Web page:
You always hope to say that the latest release from a band is their finest moment yet and with XII Boar it has been a theme realised almost song by song as they seize UK heavyweight rock ‘n’ roll in their big salacious hands.

Beyond The Valley of The Triclops is out now @ http://xiiboar.bandcamp.com/

http://www.xiiboar.com/   https://www.facebook.com/xiiboar   https://twitter.com/xiiboar

Pete RingMaster 29/09/2016

Furyon: Gravitas

You can hear great things about a band as the promotion wagon behind starts its mighty trail enticing the eyes of the world but until you finally get your ears upon the sounds of said band do you obviously find the depth to the truth. With UK rock band Furyon the words written certainly do justice to the band and an album that is deeply impressive and thoroughly uplifting.  Gravitas strikes up the heart with an engaging bounty of rock sounds sourced from their hearts and the world around bringing influences and flavours from across multiple genres. The release is a mighty slab of songs infused with heavy metal, prog, and classic rock as well as some tasty metal touches, all flavours the band from Brighton cut their musical tastes upon.

Having evolved and grown over a few years Furyon entered a studio in Atlanta in 2009 with Platinum selling US Producer Rick Beato (Shinedown, Fozzy and Vince Neil), the result from this vibrant link-up and creative meeting being Gravitas. A limited run of 2000 copies of the album took them to the attention of the likes of Metal Hammer and Classic Rock magazine, each featuring tracks on their over mounted CDs. Two videos followed, one for the subsequent single Disappear Again, each again grabbing more and more eager acclaim and attention, and all the time the band reinforced this tide of recognition with blistering live shows and appearances at the likes of Bloodstock, Hard Rock Hell, Hammerfest, and High Voltage. Now following a management deal with Germany’s Rock N Growl and a link up with Frontiers Records Gravitas gets its full debut and rock music is set to feel a new breath of freshness following through its veins.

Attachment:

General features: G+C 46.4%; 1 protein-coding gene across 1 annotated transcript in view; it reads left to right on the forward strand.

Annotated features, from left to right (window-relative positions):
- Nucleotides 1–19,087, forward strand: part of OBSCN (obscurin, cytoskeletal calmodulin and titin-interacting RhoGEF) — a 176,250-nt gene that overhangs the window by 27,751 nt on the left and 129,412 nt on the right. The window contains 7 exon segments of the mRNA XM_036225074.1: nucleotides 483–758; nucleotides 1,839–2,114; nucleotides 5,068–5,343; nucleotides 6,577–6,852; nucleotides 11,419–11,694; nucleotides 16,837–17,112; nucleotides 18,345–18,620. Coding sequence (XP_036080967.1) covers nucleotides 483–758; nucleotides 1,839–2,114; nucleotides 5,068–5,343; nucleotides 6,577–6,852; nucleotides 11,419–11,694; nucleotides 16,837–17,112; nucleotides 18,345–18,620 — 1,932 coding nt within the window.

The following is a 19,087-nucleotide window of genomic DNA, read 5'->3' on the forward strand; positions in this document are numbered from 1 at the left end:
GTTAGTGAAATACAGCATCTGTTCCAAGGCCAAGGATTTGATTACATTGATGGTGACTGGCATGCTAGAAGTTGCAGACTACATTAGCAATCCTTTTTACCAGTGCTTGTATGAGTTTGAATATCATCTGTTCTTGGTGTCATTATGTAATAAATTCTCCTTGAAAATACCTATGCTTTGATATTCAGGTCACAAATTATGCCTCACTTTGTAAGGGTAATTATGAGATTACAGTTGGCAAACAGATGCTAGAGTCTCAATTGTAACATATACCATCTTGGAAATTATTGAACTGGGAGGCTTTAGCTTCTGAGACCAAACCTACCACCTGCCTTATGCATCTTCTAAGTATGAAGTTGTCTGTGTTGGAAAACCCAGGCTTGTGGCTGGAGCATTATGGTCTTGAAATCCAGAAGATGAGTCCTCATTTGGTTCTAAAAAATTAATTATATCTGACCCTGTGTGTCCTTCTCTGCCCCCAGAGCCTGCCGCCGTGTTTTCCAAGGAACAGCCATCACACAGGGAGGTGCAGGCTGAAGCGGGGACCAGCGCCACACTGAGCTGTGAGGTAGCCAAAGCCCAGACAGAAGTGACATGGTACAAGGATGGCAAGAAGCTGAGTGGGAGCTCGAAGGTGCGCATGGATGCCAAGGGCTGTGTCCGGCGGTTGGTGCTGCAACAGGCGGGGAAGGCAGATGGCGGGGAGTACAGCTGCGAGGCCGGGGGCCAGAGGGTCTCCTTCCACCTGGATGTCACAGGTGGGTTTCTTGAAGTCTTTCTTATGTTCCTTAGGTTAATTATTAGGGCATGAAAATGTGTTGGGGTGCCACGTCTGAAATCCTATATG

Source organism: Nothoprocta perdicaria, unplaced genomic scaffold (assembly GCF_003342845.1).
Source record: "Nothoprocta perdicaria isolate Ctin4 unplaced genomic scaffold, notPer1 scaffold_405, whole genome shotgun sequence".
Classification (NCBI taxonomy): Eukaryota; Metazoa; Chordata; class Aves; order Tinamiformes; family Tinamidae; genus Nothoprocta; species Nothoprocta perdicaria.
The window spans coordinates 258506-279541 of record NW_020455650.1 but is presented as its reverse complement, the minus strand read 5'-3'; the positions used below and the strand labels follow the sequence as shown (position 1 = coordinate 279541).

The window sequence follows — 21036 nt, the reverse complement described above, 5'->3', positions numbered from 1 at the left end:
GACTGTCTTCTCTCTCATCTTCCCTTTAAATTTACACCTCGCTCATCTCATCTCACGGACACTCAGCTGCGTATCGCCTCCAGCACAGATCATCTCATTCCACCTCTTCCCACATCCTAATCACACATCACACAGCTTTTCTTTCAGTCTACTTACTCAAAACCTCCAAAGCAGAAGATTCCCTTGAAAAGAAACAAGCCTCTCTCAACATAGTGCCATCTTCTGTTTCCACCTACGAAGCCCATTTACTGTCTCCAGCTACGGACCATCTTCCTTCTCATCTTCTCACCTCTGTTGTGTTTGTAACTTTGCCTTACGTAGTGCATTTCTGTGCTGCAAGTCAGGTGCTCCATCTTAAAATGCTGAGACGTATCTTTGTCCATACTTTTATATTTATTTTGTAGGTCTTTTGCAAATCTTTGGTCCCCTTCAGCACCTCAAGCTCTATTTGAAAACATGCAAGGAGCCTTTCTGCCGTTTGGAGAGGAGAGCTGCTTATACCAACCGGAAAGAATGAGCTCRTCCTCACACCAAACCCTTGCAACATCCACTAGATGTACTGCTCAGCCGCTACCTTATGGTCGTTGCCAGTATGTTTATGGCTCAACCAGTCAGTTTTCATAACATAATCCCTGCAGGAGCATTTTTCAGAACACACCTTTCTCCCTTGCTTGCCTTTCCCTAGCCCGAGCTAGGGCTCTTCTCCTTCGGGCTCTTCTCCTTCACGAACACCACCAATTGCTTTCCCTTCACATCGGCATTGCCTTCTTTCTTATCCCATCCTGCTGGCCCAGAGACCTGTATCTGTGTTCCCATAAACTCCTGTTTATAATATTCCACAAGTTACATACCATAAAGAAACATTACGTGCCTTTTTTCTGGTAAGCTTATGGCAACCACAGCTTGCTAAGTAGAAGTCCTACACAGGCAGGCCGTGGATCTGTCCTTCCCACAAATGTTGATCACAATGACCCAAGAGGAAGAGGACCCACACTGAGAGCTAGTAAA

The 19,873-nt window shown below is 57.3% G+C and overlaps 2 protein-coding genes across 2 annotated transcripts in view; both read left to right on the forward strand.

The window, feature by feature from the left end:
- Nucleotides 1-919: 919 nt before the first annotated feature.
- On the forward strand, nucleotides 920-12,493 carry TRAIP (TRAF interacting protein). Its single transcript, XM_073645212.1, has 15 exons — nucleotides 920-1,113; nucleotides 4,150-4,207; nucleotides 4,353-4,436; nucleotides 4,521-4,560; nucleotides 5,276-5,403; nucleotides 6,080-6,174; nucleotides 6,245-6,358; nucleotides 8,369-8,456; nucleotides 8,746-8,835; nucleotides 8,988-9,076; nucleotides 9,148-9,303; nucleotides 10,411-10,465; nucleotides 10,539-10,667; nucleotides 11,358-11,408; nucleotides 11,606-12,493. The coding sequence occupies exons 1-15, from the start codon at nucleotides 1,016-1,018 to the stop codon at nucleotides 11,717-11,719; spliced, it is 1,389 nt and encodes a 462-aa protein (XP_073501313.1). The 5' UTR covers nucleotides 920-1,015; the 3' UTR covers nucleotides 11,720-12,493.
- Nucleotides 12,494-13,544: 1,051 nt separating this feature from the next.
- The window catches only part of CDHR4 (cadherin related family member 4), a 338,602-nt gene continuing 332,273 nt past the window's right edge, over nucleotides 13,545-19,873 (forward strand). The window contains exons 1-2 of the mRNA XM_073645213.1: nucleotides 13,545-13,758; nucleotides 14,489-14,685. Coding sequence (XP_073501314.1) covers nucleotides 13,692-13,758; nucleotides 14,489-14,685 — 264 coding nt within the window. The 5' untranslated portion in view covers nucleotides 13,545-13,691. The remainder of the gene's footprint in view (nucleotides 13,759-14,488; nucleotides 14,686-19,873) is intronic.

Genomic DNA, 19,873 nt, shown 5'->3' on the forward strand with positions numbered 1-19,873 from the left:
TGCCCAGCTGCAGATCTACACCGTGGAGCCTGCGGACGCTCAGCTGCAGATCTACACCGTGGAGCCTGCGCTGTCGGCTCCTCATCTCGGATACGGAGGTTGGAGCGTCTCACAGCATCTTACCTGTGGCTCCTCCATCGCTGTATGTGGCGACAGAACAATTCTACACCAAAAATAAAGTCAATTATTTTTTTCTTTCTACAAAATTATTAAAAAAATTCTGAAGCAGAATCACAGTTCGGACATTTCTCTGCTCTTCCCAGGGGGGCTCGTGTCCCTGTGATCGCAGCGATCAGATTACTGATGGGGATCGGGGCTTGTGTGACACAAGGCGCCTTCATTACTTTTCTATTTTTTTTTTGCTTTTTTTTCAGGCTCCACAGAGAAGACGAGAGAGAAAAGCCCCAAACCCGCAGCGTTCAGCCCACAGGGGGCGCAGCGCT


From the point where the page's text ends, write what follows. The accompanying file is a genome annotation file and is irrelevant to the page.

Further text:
Consisting of vocalist Matt Mitchell, guitarists Chris Green and Pat Heath, bass guitarist Alex Bowen and drummer Lee Farmery, Furyon grab the ear from the opening guitar invitations of opener Disappear Again and never releases until it is ready to depart when it chooses. The song epitomises the whole album, infectious, intelligent and unafraid to court the ear with addictive melodies, heavily loaded riffs, and a catchiness which is hard to deny submission to. The song has a sound seemingly melded from the likes of Adrenaline Mob, Alice In Chains and Soundgarden with extra classic rock essences, a mesh that ensures nothing but keen attention going its way.

Following track Stand Like Stone immediately shows the diversity to the band and sound, its heavy tumbling rhythms and formidable metallic riffs thunderous as they burst through the ear. With a groove that beckons like a loose woman the song fills every pore with well crafted melodies and the impressive vocals of Mitchell. In two songs he sets the quality of his tones and delivery high something that never drops throughout the album. The guitars and melodies are quite wanton, eager to excite and thrill, which they do with incredible songwriting skill and realisation.

Songs like the excellent Souvenirs with its lovely deep crusty bass lines, New Way Of Living offering a glorious hard rock/grunge majesty, and the mesmeric Wasted On You, come and go with wonderful quality and the ability to light up the senses. Gravitas is an album despite or rather due to its open diversity and adventure that has a consistency which is refreshing, not once does any of their ideas or surprising avenues fail to connect fully. There is one track that eclipses all though and that is the magnificent Desert Suicide, a song not as obvious as others maybe but one which marks the band already as a mighty addition to rock and gives evidence of what they will yet evolve into. The song meanders in with a mystical and a subdued atmosphere, the guitars slow to reveal themselves fully and the vocals reserved. Soon it evolves into a mighty beast of sound, slowly pacing around the ear before its muscular legs start to run with the senses though it never explodes outright. The song is truly stunning, addictive and unpredictable; the height of invention without indulgence, a stirring animal that remains inside long after the album departs.

Gravitas is an essential investigation for all rock fans; an album that only raises one question. If they sound this great with songs at least two years old how impressive must their new material be? Furyon will be massive, no question so join the ride from the start by grabbing yourself some Gravitas.
www.furyon.net

RingMaster 19/03/2012